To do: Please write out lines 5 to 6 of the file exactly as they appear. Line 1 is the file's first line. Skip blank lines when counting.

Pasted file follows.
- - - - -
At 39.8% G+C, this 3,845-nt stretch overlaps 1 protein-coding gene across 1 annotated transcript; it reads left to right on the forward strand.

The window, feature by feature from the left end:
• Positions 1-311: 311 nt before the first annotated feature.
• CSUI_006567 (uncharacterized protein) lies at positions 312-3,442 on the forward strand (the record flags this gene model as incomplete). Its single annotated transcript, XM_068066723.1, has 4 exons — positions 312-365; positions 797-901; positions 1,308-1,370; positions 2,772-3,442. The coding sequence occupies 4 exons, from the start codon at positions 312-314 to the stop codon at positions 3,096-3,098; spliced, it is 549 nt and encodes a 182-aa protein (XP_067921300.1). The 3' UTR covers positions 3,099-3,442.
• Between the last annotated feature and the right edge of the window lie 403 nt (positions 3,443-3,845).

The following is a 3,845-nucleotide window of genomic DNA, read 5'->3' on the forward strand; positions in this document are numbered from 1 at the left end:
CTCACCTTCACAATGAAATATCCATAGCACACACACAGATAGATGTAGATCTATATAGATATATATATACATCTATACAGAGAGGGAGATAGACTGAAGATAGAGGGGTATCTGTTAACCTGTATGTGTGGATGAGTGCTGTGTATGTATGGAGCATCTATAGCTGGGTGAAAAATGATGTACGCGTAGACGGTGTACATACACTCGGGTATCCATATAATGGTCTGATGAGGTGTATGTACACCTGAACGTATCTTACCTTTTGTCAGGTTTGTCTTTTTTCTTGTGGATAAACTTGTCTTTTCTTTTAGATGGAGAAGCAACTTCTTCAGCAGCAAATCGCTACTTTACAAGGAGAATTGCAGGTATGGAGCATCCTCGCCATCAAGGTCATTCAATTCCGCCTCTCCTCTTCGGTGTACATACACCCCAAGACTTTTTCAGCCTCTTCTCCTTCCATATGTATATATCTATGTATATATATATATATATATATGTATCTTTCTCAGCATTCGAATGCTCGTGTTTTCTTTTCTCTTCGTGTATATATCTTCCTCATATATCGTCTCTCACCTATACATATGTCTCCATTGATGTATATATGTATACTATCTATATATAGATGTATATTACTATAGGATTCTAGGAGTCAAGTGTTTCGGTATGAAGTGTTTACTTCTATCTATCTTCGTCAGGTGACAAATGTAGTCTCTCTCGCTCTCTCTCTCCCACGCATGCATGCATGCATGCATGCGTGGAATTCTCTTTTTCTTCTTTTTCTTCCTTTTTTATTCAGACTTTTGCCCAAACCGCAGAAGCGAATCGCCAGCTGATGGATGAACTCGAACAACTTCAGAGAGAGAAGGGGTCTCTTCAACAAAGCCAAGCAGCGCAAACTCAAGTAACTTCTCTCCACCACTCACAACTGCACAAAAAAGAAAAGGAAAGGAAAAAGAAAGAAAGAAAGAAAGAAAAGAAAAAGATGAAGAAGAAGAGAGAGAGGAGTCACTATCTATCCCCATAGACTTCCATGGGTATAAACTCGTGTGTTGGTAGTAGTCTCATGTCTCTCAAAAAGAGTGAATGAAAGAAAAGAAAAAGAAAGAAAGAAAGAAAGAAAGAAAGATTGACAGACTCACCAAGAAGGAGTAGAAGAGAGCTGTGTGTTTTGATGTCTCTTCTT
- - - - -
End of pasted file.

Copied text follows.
• Between the last annotated feature and the right edge of the window lie 403 nt (positions 3,443-3,845).

The following is a 3,845-nucleotide window of genomic DNA, read 5'->3' on the forward strand; positions in this document are numbered from 1 at the left end: